According to the New Textiles Economy: Redesigning Fashion’s Future report published by the Ellen MacArthur Foundation, the fashion industry produces 10% of all carbon emissions across the globe, which is more than maritime shipping and international flights combined.

Up to 85% of textiles go to landfill every year. Think of a huge garbage truck full of clothes dumping clothing items on a landfill every second, and you’ll have an idea of just how much that is.

Fast fashion consumes an immense amount of global water supply. The report shows that it is the second-largest consumer of water on the planet. The 700 gallons necessary for making one cotton shirt could provide one person with 8 cups of water a day for 3 ½ years. The 2000 gallons needed for making one pair of jeans could provide you with enough drinking water for a decade!

Let that sink in.

The fashion industry also severely pollutes rivers and oceans. We can thank it for 20% of all industrial water pollution in the world. The main reason is all the textile dyeing and its water leftover being dumped into streams and rivers before it eventually finds its way into oceans.

Furthermore, 500000 tonnes of microfibres are released annually into the oceans due to the washing of clothes, which is the amount equivalent to 50 billion bottles of plastic.

That’s is because fast-fashion garments often contain microfibres with various toxic chemicals, precisely because of all the used dyes. Many of those chemicals are bio-accumulative. They also often contain microplastics that are not biodegradable. As per the report, those make up 31% of plastic pollution in the ocean.

Used Clothing for a Sustainable Future

women shopping at thrift storeUsed clothing can help solve all these horrific problems.

It can eliminate the take-make-waste industrial model and make way for a new textile economy that leverages the circular model. This is simply because it encourages buying used clothes and reusing the finite resources instead of creating waste that damages the environment.

Some major fashion brands are already harnessing the power of the circular economy, but quite a lot of them still need to follow suit.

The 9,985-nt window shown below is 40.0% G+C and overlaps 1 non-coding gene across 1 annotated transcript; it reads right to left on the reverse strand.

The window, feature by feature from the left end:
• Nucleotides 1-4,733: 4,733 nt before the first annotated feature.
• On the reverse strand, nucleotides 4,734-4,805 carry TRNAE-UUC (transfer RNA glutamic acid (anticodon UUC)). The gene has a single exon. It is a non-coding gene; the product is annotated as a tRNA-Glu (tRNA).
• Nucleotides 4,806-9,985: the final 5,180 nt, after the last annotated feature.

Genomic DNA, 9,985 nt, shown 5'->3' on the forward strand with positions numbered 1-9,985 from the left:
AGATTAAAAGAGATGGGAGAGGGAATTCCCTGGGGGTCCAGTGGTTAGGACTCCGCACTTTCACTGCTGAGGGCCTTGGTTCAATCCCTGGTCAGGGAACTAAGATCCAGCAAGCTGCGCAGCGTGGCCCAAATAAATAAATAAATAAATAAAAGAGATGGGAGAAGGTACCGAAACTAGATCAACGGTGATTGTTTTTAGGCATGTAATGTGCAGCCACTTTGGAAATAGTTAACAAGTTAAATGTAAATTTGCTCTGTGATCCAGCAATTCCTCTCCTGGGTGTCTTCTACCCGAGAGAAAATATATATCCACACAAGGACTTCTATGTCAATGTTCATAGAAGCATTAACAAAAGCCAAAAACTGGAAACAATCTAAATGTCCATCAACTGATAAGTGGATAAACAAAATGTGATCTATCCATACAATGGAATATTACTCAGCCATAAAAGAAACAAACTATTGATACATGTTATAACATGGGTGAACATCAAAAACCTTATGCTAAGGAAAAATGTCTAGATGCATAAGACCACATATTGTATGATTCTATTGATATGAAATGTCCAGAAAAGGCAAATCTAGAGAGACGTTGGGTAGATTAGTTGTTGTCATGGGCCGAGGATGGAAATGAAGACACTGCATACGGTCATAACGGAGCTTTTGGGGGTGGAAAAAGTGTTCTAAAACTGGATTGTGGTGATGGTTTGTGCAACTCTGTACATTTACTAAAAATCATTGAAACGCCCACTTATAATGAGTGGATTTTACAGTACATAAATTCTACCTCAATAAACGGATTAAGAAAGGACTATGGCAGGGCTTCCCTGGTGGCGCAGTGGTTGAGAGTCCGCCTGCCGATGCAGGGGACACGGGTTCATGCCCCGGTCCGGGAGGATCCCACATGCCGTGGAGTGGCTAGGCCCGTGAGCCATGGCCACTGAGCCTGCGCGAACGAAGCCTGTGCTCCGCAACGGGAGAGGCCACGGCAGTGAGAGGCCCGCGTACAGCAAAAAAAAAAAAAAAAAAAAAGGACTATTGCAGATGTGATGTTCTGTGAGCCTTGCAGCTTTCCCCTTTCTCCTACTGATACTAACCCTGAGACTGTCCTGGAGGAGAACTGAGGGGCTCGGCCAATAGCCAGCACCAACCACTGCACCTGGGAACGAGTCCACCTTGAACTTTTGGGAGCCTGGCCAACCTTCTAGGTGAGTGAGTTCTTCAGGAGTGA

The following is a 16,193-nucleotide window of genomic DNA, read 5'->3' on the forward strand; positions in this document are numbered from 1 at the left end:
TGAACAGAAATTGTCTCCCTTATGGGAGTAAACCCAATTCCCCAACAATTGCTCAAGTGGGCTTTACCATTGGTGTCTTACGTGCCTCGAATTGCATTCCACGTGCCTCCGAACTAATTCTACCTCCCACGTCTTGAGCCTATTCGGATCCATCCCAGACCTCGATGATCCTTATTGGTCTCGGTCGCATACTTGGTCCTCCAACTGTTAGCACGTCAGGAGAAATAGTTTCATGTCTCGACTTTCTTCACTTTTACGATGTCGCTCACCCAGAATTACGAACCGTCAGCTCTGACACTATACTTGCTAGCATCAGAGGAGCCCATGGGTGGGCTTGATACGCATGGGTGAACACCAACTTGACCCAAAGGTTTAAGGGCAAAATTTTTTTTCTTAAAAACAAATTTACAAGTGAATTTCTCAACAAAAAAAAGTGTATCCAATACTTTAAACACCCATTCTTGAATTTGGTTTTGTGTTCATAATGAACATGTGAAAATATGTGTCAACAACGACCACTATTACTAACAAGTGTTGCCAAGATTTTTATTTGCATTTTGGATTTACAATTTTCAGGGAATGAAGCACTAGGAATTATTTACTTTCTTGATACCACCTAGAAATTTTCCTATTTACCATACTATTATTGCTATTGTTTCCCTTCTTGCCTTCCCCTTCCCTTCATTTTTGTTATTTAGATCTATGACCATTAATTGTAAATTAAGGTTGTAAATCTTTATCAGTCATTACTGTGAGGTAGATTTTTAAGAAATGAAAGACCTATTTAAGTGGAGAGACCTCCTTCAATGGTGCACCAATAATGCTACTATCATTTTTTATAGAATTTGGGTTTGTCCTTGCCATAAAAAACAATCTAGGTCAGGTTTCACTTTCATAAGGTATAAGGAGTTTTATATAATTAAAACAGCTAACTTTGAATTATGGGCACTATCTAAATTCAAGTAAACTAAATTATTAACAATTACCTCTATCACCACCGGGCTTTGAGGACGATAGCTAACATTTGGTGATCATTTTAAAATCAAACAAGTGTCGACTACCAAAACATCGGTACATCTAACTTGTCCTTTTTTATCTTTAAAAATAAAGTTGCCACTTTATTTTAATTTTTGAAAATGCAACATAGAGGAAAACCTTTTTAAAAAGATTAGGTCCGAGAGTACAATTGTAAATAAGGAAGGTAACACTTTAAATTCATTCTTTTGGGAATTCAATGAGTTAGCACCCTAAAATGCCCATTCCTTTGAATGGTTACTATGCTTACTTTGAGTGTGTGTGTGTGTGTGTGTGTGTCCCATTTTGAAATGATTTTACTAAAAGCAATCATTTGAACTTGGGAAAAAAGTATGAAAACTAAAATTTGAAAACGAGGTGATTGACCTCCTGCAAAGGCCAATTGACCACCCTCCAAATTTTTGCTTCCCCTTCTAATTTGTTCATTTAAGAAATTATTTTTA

We are sincerely hoping that they will. Until then, Patagonia, Dyecoo, The North Face, Nike, Adidas, H&M, Tommy Hilfiger, and Gap Inc. are leading the way.

Luckily, the blockchain technology is bringing transparency and full visibility into the supply chain, which inspires a growing number of retailers to disclose where, how, and who is making their clothes. This further eliminates unethical and unhealthy methods and opens the door to sustainable practices.

Other practices to combat fast fashion include:

  • zero waste drawingdonating used clothing to charities or thrift stores
  • buying secondhand clothing in thrift stores
  • buying vintage clothing
  • repurposing clothing

Your role doesn’t have to mean much time, effort or money to play a big part in the circular economy of fashion.

How Can You Get Involved in Sustainable Fashion?

What about you?

Are you doing your part in protecting the environment by recycling and reusing your clothes?

Or are you still following the latest fashion trends and contributing to the growth of fast fashion? Hopefully, you’re all in for used clothing and a better future.

Let’s all follow a new hot trend – being green. Let’s save our home planet and build a sustainable future together. It’s really not all that difficult.

Contact us today to find out more.

 

Share This: